Merry Wanderer of the Night + TIME

Guest Review: The American Lion by Jon Meacham

The guest reviewer for this post is none other than my husband, John. John is a huge fan of politics, so when I heard about the blog tour for American Lion

I knew he'd be interested! So everyone, please welcome John to Jenn's Bookshelf!

Hello to all the dedicated and casual readers of Jenn’s Bookshelf. I was somewhat perplexed and surprised that Jenn asked me to write this guest review. Unlike my wife, I read not for entertainment, but for information. However, I found Jon Meacham’s American Lion

reached both objectives and should be an interesting read to virtually anyone who chooses to open the cover.

Andrew Jackson is, arguably, one of the most controversial presidents ever to occupy the residence at 1600 Pennsylvania Avenue. Some have described Jackson as one of the best executives of an early United States to lead the country; second only to George Washington. Others have portrayed him as a bully on the cusp of tyranny, capable of viewing the world only from the lens of his own narrow convictions. While many of his contemporaries considered our seventh President to be a simple man with a less than honorable background, Mr. Meacham illustrates a complex man, full of contradictions that continue to fuel the controversial perception of President Jackson even today.

Meacham continually portrays Jackson as a man, who orphaned as a young boy was determined to make his way in life of his own accord. Yet, Jackson places the highest regard on the institution of family, both his own personal, as well as the national “family” he sought to represent and defend. Additionally, Meacham describes a singularly devoted husband, who defends the honor of his wife against political adversaries; even though Jackson engaged in courting her and potentially married her while, she was married to another man. Jackson also earns a reputation as a determined General, brutally leading battles against Indians on the frontier to protect the interests of American citizens. Nevertheless, he shows compassion by taking as his own adopted son, the orphan of a fallen adversary, only to later lead the charge as President of removing all Indians, east of the Mississippi river, from their ancestral lands and transplanting them in the west for the economic benefit of the American people.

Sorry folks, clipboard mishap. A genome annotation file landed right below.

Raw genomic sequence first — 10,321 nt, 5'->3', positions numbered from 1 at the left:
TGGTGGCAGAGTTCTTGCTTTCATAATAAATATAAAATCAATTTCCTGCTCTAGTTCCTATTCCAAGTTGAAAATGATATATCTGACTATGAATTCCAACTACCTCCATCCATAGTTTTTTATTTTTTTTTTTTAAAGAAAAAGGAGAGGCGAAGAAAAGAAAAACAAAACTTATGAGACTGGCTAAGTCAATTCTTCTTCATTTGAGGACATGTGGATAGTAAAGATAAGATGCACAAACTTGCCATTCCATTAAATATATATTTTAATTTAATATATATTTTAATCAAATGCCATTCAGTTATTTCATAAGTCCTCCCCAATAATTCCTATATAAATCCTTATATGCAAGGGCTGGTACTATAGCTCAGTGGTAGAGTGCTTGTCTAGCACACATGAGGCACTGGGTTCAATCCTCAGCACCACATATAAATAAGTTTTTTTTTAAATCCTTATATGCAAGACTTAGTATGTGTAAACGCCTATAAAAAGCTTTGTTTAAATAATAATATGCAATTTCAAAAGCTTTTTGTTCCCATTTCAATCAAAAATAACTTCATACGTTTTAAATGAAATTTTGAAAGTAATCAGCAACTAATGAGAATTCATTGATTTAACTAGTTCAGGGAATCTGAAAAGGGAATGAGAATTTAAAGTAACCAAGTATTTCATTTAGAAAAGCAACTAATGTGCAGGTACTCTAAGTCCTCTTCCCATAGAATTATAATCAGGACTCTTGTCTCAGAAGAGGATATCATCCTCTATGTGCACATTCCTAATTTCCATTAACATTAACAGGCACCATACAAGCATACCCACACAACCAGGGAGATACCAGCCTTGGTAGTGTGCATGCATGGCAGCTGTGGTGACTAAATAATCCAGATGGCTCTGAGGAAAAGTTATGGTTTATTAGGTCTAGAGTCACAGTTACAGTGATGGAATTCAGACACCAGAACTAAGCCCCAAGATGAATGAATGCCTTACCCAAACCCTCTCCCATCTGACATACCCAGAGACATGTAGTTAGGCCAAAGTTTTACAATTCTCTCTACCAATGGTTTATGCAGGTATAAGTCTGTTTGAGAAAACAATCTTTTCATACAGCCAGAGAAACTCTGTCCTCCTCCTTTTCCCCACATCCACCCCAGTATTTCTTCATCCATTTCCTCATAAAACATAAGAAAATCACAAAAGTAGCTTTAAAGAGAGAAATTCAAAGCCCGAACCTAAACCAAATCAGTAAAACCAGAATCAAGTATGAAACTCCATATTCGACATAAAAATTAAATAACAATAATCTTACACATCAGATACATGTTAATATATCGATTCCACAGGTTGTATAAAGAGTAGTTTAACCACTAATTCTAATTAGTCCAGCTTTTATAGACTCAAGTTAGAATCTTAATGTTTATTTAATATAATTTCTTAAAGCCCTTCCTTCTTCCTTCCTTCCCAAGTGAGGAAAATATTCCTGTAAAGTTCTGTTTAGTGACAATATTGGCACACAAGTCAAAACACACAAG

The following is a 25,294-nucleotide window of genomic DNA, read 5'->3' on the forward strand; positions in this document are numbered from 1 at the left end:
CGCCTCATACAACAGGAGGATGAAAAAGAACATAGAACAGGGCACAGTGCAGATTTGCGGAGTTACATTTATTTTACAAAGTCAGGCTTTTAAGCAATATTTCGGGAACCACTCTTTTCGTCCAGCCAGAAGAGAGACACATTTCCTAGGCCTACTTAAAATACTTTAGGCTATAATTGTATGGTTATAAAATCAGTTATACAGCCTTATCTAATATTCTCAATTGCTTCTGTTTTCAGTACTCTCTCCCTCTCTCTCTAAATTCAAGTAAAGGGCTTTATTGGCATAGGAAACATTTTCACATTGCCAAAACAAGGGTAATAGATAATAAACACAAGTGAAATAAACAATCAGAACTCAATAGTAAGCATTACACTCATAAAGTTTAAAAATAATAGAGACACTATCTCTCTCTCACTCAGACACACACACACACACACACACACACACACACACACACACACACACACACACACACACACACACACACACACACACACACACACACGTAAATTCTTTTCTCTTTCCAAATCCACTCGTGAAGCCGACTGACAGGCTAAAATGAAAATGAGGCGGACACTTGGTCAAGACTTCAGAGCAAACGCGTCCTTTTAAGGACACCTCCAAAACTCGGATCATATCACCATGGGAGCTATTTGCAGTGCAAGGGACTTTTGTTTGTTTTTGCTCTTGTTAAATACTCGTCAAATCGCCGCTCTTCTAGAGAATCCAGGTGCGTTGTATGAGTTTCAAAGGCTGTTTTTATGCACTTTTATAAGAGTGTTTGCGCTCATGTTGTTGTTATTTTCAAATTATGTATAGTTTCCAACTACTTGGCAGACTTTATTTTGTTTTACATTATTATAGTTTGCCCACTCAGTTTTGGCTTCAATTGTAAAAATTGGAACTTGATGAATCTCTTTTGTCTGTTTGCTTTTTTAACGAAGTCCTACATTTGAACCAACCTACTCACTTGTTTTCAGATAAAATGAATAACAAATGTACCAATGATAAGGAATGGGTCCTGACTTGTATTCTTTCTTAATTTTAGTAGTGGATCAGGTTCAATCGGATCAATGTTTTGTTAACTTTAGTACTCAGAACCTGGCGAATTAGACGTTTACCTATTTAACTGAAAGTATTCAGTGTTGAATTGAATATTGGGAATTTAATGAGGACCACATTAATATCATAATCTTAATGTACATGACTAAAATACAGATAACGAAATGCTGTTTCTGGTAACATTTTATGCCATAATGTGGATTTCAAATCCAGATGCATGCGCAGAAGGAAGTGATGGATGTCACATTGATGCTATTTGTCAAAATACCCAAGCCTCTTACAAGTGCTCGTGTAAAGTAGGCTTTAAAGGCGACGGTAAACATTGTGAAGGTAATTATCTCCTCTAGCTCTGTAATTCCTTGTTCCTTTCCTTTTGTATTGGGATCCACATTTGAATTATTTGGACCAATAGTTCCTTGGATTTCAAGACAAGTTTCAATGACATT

Mr. Meacham offers a very personal view, given through the observations and writings from family, adversaries and compatriots, of the transition of a nation from infancy to adolescence. The multiple accounts from the various players of the time provide an intimate perspective of Jackson. They describe the man that they know personally, not just the President of the United States. The book demonstrates his generosity and stubbornness, along with nobility and character flaws. We remember most presidents for a single dominant trait that defines them and/or their administration. Washington was gallant; Lincoln was melancholy; Teddy Roosevelt was relentless; FDR was a manager of crisis; Kennedy was regal; Reagan was a great communicator and Clinton was a persuasive pragmatist. Jackson demonstrates each of these traits, for better or worse throughout the course of his life. Meacham captures the full measure of the man, letting these traits shine through in a balanced manner rather than a vehicle of praise or condemnation.

I highly recommend this book. It will capture the interest of the most ardent historian to the individual looking for a good tale for an escape. The book will touch you on many emotional levels, causing you to laugh all the way to cringing in embarrassment. Most of all you will learn much more than the standard information passed to us as history in our youth. Do read and enjoy.

Thank you, John, for the review! Also, thank you to Pump Up Your Book Promotions for allowing me to join the blog tour, and the publisher for providing John a review copy of the book!

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Guest Review: The American Lion by Jon Meacham + TIME